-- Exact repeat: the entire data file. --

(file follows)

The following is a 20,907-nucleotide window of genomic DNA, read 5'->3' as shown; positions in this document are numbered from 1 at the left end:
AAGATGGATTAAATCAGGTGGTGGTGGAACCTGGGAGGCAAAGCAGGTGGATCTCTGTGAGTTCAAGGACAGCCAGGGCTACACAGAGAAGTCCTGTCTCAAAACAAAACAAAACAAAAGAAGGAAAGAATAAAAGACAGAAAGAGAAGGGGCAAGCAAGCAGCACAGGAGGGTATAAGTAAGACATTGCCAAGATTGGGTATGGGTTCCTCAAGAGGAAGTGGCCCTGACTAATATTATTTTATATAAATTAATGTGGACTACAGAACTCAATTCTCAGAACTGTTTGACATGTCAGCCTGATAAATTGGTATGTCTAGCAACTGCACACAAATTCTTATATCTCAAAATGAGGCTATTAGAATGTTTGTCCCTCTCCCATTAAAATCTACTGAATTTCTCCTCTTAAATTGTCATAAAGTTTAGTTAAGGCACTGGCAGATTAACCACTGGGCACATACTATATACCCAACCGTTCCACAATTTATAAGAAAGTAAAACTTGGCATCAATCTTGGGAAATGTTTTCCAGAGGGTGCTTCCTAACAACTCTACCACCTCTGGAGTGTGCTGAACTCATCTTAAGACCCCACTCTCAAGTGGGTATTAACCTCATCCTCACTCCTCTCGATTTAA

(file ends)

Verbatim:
The following is a 20,907-nucleotide window of genomic DNA, read 5'->3' as shown; positions in this document are numbered from 1 at the left end:
AAGATGGATTAAATCAGGTGGTGGTGGAACCTGGGAGGCAAAGCAGGTGGATCTCTGTGAGTTCAAGGACAGCCAGGGCTACACAGAGAAGTCCTGTCTCAAAACAAAACAAAACAAAAGAAGGAAAGAATAAAAGACAGAAAGAGAAGGGGCAAGCAAGCAGCACAGGAGGGTATAAGTAAGACATTGCCAAGATTGGGTATGGGTTCCTCAAGAGGAAGTGGCCCTGACTAATATTATTTTATATAAATTAATGTGGACTACAGAACTCAATTCTCAGAACTGTTTGACATGTCAGCCTGATAAATTGGTATGTCTAGCAACTGCACACAAATTCTTATATCTCAAAATGAGGCTATTAGAATGTTTGTCCCTCTCCCATTAAAATCTACTGAATTTCTCCTCTTAAATTGTCATAAAGTTTAGTTAAGGCACTGGCAGATTAACCACTGGGCACATACTATATACCCAACCGTTCCACAATTTATAAGAAAGTAAAACTTGGCATCAATCTTGGGAAATGTTTTCCAGAGGGTGCTTCCTAACAACTCTACCACCTCTGGAGTGTGCTGAACTCATCTTAAGACCCCACTCTCAAGTGGGTATTAACCTCATCCTCACTCCTCTCGATTTAA